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          What are the white spots on my baby’s teeth?

          Parents often come to us concerned about white spots on their baby’s milk teeth. The formation of white spots or streaks on newly forming teeth is not uncommon, but they shouldn’t be ignored. These formations are generally caused by three things – early signs of decay, dental fluorosis, or enamel hypoplasia.

          What is fluoride?

          Normal, healthy baby teeth are white with smooth surfaces. Chalky white spots on your baby’s teeth can be a sign of early decay or weakened enamel. With proper oral hygiene and the right exposure to topical fluoride, this stage is reversible. If left untreated, it could lead to painful cavities (tooth decay or caries). If you notice white spots on your baby’s teeth, consult your pediatric dentist right away.
          Chalky white spots
          Chalky white spots
          Chalky white spots on baby teeth (Photo credit: AAPD)

          White streaks on children’s teeth could be a sign of dental fluorosis.

          Fluorosis is the appearance of white streaks on the teeth as a result of excessive intake of fluoride. The chance of developing fluorosis exists while the teeth are still forming under the gums, until about age eight.

          Fluoride is scientifically proven to protect our teeth from decay, and using the right amount is beneficial for both children and adults. It is important that we know the right amount of fluoride to use.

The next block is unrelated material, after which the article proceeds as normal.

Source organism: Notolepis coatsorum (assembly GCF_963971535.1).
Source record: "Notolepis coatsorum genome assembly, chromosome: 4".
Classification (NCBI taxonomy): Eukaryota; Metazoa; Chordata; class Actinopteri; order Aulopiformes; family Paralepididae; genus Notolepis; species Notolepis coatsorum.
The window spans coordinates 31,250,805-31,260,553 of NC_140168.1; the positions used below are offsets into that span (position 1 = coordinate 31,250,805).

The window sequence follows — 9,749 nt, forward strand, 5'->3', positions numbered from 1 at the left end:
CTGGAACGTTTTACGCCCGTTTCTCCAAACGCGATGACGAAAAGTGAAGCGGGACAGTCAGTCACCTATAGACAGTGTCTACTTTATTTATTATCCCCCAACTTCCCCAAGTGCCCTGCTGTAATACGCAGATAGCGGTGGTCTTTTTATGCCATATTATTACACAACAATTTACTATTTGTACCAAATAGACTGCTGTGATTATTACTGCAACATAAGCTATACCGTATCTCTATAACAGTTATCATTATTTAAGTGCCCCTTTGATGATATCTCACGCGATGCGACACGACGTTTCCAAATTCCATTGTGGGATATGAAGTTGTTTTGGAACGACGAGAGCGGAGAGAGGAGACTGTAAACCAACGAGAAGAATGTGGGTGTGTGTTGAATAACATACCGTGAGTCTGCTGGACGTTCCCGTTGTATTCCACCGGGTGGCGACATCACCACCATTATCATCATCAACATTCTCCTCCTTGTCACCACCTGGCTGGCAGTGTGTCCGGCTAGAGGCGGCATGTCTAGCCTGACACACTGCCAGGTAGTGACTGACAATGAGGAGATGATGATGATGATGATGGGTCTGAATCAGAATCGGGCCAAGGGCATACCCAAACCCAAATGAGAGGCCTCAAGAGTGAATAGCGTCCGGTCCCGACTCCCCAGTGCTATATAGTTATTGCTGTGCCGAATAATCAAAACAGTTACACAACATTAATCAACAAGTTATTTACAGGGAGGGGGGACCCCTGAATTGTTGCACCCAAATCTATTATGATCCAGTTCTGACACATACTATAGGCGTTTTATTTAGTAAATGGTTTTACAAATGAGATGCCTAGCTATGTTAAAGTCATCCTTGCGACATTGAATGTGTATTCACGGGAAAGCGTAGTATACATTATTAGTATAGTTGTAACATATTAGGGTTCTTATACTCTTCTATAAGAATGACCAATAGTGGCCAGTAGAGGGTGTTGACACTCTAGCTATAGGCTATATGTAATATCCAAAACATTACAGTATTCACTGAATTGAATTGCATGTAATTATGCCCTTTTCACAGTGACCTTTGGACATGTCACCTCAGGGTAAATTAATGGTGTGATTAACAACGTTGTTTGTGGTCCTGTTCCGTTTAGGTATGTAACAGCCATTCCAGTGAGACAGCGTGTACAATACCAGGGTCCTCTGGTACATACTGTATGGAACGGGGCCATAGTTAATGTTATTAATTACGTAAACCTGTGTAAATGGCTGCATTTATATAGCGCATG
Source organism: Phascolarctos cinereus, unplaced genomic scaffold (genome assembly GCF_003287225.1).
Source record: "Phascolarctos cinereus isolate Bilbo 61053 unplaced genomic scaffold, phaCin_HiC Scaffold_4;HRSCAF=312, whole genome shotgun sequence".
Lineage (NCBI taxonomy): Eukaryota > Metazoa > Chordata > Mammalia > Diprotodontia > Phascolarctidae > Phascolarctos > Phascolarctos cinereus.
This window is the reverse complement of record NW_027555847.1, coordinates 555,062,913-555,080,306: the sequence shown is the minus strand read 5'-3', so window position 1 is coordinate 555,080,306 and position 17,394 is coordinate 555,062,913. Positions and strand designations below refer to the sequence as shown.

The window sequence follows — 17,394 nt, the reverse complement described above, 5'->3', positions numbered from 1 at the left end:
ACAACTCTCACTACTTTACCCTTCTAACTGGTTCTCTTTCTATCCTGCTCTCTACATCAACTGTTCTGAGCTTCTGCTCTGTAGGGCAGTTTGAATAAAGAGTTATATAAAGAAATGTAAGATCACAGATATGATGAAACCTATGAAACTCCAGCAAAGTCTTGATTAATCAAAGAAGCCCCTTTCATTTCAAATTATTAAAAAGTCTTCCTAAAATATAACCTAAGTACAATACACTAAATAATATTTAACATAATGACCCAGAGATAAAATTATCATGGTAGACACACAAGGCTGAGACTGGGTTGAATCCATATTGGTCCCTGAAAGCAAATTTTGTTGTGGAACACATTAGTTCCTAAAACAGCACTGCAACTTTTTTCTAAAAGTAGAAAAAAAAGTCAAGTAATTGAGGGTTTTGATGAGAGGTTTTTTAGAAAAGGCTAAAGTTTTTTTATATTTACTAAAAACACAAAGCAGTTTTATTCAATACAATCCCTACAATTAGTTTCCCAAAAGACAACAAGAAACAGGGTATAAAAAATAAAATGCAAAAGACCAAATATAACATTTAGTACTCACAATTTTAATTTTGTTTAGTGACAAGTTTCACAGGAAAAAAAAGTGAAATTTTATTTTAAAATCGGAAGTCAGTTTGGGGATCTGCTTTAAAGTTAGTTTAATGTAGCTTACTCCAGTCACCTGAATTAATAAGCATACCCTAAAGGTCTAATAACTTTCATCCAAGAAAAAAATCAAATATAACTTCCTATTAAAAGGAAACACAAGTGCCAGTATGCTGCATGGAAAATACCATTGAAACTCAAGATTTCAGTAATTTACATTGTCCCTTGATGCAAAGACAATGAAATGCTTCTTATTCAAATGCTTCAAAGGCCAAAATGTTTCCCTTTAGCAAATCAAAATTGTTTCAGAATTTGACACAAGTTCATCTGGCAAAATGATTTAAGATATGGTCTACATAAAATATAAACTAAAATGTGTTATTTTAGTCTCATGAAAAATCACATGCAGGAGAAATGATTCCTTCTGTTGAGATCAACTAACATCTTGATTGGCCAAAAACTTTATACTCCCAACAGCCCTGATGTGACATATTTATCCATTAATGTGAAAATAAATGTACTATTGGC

According to the recommendation of the American Academy of Pediatric Dentistry (AAPD), using no more than a smear or rice-size amount of fluoridated toothpaste for children less than three years of age may decrease risk of fluorosis. For children aged 3 to 6, use a pea-size amount.

          Normal fluorosis
          Mild fluorosis
          Normal versus mild fluorosis on baby teeth (Photo credit: AAP/HealthyChildren.Org)

          White spots or pits on the teeth could be a sign of enamel hypoplasia.

          Enamel hypoplasia is a developmental condition that occurs while the teeth are still developing. This condition results in thin or weak enamel often accompanied by white or yellowish spots, grooves, or pits.

          Because of thin enamel, the teeth are fragile and may wear easily. The affected teeth may be more prone to tooth decay and tooth sensitivity. There are several treatment options available for enamel defects in children. Speak to your child’s dentist as soon as you see signs on your child’s teeth.

          Linear enamel hypoplasia
          Enamel hypoplasia with pits

          These are the three most common causes of white spots on children’s teeth. Moms and dads, if you notice these signs, don’t panic. Bring your child to a pediatric dentist to get the right assessment and treatment recommendations. Like most things, early intervention and getting the right information are keys to your child’s long term oral health.

          Sources: